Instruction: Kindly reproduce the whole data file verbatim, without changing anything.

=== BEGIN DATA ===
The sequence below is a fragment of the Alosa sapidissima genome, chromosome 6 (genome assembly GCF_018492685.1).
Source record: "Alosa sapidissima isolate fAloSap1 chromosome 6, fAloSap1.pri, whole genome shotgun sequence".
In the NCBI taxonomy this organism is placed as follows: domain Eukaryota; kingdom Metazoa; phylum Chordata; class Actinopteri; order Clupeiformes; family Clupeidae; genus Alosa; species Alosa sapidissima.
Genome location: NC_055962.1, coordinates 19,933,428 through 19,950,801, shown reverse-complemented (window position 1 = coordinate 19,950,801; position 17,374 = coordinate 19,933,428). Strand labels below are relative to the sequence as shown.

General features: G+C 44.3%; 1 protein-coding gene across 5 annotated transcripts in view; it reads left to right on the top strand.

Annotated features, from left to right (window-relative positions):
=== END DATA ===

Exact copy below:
The sequence below is a fragment of the Alosa sapidissima genome, chromosome 6 (genome assembly GCF_018492685.1).
Source record: "Alosa sapidissima isolate fAloSap1 chromosome 6, fAloSap1.pri, whole genome shotgun sequence".
In the NCBI taxonomy this organism is placed as follows: domain Eukaryota; kingdom Metazoa; phylum Chordata; class Actinopteri; order Clupeiformes; family Clupeidae; genus Alosa; species Alosa sapidissima.
Genome location: NC_055962.1, coordinates 19,933,428 through 19,950,801, shown reverse-complemented (window position 1 = coordinate 19,950,801; position 17,374 = coordinate 19,933,428). Strand labels below are relative to the sequence as shown.

General features: G+C 44.3%; 1 protein-coding gene across 5 annotated transcripts in view; it reads left to right on the top strand.

Annotated features, from left to right (window-relative positions):